H. Allen Orr likes to point out that he came to the study of biology relatively late in his undergraduate life. A philosophy major at the College of William and Mary, Orr didn’t turn seriously to biology until his junior year.
But once the field had his attention, Orr, a University Professor and the Shirley Cox Kearns Professor of Biology, approached it with an intellectual rigor that has combined not only a knack for what he calls exploring the “neglected questions” of the field but also a scientific rigor that relies on statistics, molecular biology, and old-fashioned genetics. His work in the field of speciation, the process by which one species evolves into two separate species, has garnered him an international reputation.
At the same time, he has continued to exercise his philosophical muscles, writing book reviews and essays about issues in evolutionary biology for such publications as The New Yorker, the New York Review of Books, the Boston Review, and others. A champion for a nuanced understanding of evolution, Orr has been willing to take on opponents of natural selection as well as to argue with fellow evolutionary biologists about the field and its implications for education, religion, and culture.
On Feb. 12, the 200th anniversary of the birth of Charles Darwin, Orr will be one of only 13 scientists from around the world to receive a 2008 Darwin-Wallace Medal from the Linnean Society in London. Awarded only once every 50 years, the medals mark the 1858 original reading of the papers by Darwin and by Alfred Russel Wallace that introduced the theory of natural selection.
In an edited interview, Orr discusses evolution, its public perception, and the ideas that Darwin put in motion 150 years ago.
The short answer is that scientists engage in a larger debate about what evolution is because creationists keep coming up with new forms of creationism. Every couple decades, it seems, a new kind of opposition flares up. In the time of Darwin, there were literal creationists; there was the Scopes trial in the early 20th century; in the 1970s, we had a wave of scientific creationists. And in the last 10 years or so, we’ve had another wave, known as intelligent design creationism. As somebody has quipped, “Nothing evolves like creationism.” It constantly goes through these cycles where a new species emerges and then scientists have to battle a new version. And the latest version of intelligent design has been very visible on the cultural landscape.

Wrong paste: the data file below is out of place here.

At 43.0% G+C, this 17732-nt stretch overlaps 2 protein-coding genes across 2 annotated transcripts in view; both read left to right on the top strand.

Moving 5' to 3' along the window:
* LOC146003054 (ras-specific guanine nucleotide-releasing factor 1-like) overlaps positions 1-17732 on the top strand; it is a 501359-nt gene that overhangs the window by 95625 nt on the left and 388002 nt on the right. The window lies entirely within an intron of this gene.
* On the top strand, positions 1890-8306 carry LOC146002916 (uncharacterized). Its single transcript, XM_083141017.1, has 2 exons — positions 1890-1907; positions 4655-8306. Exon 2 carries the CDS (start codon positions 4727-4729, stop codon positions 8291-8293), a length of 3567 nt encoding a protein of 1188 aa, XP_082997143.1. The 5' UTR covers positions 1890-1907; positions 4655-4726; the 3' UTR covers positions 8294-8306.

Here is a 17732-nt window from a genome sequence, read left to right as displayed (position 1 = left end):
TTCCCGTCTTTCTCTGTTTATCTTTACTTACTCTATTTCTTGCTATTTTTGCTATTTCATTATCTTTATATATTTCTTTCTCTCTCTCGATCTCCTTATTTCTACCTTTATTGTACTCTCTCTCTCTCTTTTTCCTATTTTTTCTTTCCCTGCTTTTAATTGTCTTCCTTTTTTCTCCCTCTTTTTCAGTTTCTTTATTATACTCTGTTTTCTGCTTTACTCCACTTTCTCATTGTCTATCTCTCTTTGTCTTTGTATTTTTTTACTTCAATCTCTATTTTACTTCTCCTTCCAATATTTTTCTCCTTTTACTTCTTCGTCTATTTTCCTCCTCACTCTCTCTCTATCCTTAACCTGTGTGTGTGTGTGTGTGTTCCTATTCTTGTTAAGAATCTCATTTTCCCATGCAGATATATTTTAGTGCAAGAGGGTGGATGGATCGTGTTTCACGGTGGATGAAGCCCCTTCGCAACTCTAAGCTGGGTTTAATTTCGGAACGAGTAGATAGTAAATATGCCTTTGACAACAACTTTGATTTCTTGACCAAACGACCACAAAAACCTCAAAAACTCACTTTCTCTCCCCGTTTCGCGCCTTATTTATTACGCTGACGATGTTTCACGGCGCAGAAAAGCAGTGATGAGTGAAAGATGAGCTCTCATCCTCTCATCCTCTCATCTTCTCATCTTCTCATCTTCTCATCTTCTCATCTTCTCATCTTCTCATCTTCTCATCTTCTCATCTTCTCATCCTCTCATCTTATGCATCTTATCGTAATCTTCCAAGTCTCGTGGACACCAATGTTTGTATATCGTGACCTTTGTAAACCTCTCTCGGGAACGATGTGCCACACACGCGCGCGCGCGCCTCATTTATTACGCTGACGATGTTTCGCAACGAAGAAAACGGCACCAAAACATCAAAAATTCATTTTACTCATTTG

When H. Allen Orr receives the Darwin-Wallace Medal on Feb. 12, the 200th anniversary of Darwin’s birth, the Rochester professor will be joining some heady company in the history of evolutionary biology.
One of only 13 people in the world selected to receive the highest honor presented by the Linnean Society, the world’s oldest active biological society, Orr will take his place not only among such 2008 recipients as the late Stephen Jay Gould and John Maynard Smith (both of whom are being honored posthumously), but also among such giants in the field as J. B. S. Haldane, Ernst Mayr, R. A. Fisher, Ernst Haeckel, and Alfred Russel Wallace, who was presented with one of the first medals in 1908.
Awarded only once every 50 years to mark the anniversary of the 1858 reading of the Darwin and Wallace papers that outlined the theory of natural selection, the medals are one of the rarest awards given in science.
Orr, who presented a paper to the society in London last July to mark the 150th anniversary of the reading of the original papers, says he was surprised and humbled by his selection.